LEDs with phosphors produce good colour rendering, but do not maintain their brightness for quite as long. They last over 10 times longer than filament lamps.
Since 2012, affordable domestic white LED lamps, with phosphors and internal control gear, giving good colour rendering, have been available with efficiencies of over 100 lm / W. Versions with a controller that can be used with a suitable dimmer are slightly more expensive.
Light from Colour LEDs can look different to that from white lights with filters. It is advisable to see the colours before purchase.
The LED is the best option for most domestic lighting, the main exceptions being inside ovens, and in beloved old fittings with electronic switching or dimming designed for fluorescents or filament lamps. (If they are not loved it would greener to replace them with ones for LEDs.
A common 13 watt GLS LED gives 1520 lumens, [almost equal to the 1600 lumens given out by a 100 W filament bulb] making its luminous efficiency 1520 lm /13 W = 117 lm/W.
With the tradition central "General Lighting Service" bulb suspended from the ceiling, light from the cap end is reflected back from the ceiling to soften shadows. LEDs are available in "GLS" bulb shapes, and in stick shapes that send little light little light towards the ceiling.
For LEDs with a diffusing white envelope, The amount of white visible from a particular direction gives a rough guide to the amount of light that goes in that direction.
Downlighters incorporate narrow angle LED floodlights or spotlights. They are fine for lighting the floor, but not much good for seeing faces in mirrors, or for uniformly illuminating work surfaces, unless on a high ceiling, or fitted in large numbers. (Good for fitters!).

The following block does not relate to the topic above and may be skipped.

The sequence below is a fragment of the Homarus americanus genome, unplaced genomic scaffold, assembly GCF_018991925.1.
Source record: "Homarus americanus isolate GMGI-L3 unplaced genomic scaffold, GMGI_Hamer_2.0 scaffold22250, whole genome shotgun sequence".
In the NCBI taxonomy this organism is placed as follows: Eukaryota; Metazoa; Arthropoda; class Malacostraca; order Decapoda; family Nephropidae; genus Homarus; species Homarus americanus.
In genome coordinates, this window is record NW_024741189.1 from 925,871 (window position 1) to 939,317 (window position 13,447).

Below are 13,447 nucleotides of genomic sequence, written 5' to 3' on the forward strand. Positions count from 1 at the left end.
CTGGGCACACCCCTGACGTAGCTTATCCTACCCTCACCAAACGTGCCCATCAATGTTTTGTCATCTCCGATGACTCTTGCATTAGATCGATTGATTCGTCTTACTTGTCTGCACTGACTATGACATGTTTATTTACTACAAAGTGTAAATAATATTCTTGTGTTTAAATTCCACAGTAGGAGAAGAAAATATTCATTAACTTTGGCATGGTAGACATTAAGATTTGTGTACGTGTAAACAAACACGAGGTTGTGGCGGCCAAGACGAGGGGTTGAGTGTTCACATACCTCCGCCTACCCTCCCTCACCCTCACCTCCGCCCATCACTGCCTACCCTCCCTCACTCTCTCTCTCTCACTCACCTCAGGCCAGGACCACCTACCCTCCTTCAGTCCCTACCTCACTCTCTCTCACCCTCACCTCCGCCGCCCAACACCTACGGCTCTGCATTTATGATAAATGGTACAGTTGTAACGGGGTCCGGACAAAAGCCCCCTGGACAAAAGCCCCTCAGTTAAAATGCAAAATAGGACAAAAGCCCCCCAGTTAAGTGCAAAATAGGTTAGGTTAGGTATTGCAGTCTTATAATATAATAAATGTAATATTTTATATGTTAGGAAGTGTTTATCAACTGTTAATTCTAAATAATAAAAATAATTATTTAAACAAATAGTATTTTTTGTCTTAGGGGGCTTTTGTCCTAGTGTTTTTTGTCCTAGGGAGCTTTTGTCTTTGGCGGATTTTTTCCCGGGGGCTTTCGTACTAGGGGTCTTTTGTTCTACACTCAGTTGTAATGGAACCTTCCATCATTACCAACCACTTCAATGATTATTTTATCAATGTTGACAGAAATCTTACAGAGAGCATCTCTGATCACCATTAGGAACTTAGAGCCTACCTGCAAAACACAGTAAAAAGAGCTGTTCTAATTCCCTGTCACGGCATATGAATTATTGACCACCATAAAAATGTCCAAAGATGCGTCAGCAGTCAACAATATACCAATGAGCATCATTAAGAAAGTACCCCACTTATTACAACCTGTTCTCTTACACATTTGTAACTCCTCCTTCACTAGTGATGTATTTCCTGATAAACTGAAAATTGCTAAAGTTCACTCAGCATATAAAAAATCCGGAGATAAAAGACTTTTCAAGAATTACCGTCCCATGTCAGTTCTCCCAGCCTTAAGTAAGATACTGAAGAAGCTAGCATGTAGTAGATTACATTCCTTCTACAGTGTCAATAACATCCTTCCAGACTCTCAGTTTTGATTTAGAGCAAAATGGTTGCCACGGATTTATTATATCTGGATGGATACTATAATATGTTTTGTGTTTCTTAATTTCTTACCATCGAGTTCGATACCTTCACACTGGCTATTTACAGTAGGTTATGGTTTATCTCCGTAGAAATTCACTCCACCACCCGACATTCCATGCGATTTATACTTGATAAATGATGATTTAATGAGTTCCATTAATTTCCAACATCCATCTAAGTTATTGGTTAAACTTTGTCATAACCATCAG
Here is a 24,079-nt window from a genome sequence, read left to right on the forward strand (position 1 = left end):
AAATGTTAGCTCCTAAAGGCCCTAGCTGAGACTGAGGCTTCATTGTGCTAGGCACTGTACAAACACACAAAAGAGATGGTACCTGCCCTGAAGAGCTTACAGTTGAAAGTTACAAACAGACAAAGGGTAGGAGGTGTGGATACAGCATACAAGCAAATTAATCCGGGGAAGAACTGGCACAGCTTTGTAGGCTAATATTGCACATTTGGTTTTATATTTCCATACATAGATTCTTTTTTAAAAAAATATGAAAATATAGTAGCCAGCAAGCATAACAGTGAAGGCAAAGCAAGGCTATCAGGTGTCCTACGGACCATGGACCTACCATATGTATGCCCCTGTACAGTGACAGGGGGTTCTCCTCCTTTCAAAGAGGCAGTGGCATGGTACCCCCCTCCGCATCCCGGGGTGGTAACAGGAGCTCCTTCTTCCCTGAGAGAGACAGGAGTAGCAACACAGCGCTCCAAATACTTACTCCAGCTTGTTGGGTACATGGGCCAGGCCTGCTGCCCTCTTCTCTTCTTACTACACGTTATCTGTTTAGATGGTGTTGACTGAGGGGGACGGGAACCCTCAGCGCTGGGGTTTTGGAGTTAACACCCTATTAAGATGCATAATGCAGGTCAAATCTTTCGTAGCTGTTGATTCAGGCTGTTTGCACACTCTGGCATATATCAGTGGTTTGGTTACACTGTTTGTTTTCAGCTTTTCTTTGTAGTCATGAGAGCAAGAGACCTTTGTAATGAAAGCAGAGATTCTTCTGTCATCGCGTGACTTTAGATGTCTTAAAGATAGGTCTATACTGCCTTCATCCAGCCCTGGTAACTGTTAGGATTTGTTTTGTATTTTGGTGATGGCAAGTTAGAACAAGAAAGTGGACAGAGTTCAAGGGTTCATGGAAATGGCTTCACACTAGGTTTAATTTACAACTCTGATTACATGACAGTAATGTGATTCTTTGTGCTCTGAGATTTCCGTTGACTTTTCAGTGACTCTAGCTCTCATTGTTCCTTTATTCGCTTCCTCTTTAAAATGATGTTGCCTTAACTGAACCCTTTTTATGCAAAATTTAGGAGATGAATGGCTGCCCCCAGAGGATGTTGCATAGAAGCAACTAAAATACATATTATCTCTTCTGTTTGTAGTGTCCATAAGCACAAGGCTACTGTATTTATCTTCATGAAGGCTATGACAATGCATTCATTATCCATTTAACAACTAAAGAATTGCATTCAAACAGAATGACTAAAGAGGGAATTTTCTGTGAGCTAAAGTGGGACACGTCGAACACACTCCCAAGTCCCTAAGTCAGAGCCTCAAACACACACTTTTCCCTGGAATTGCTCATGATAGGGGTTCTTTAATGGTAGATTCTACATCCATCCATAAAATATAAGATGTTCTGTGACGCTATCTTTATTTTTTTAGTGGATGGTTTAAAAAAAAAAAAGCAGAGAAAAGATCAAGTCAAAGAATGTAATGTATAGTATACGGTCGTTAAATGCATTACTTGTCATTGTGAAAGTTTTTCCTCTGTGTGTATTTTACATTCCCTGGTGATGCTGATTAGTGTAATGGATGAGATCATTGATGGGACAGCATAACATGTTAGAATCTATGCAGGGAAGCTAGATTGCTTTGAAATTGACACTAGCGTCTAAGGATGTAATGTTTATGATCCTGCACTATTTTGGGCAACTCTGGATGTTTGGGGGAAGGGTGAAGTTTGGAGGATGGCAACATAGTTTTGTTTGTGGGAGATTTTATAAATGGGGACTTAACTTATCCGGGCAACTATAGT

An alternative for work surfaces is a strip of low power LEDs, sharing a single controller, mounted under a shelf or on the ceiling.
Kitchen up-light can be provided by an LED strip light on top of a cupboard, out of direct view. Tubes enclosing a strip of LEDs, that fit directly into old T8 (slim) fluorescent tube units, are available on the internet.
These tubes contain the LED control gear at one end. The old fluorescent tube control gear has to be disconnected, (but can be left in place) and the wiring adjusted to bring live and neutral to the two pins at the controller end of the tube.
Lamps and light fittings, or integral units.
Incandescent lamps are very hot, small intense sources of light, that have to be replaced every 1 to 2 thousand hours of use. They were mounted in light fittings (or 'lanterns') to isolate the heat and protect from glare.
LED lamps are cool, their light output can be spread over large areas and they last 15 to 30 thousand hours. Although often used in conventional fittings, LED lamps can be designed to be used directly on their own. Under shelf lighting and ceiling lights for kitchen and bathroom are often integral fittings.
Green Liberal Democrats advocate better package labelling, to facilitate and encourage change to lower energy lighting. Referring to newer light sources filament lamp equivalent power is confusing, and increasingly redundant as fewer changes will be directly from filament lamps. Terms such as 'ecolight' or 'energy saver' should be replaced by simple descriptions such as 'LED' or 'halogen' or 'compact fluorescent', as LEDs give more energy saving than earlier "energy savers".
Product packaging should show the light output (in lumens), the actual wattage, the colour temperature, the spread of the light, the cap type, and the supply voltage if relevant. The wattage and/or the lumen output should be clearly visible on the on the device itself
Websites and retailers should have charts for the typical lumen output of different types and powers of lamps.
Hints on LEDs
Beware of very cheap LEDs. Make sure they have a genuine CE mark, or whatever the Brexit replacement. LEDs are expensive and long lived. Get one or two to try out in various locations before bulk buying. If the lumens are not printed on the lamp itself, write them on as a guide for future purchases when the box is long gone. An LED saves even more when switched off!.
Steve Bolter is a member of the GLD executive
- Website only supplement which firstly explains some of the terminology and gives some science background for those who are curious. Then it moves on to wide issues. After Colour temperature will come something on the biological effects of artificial light. Download PDF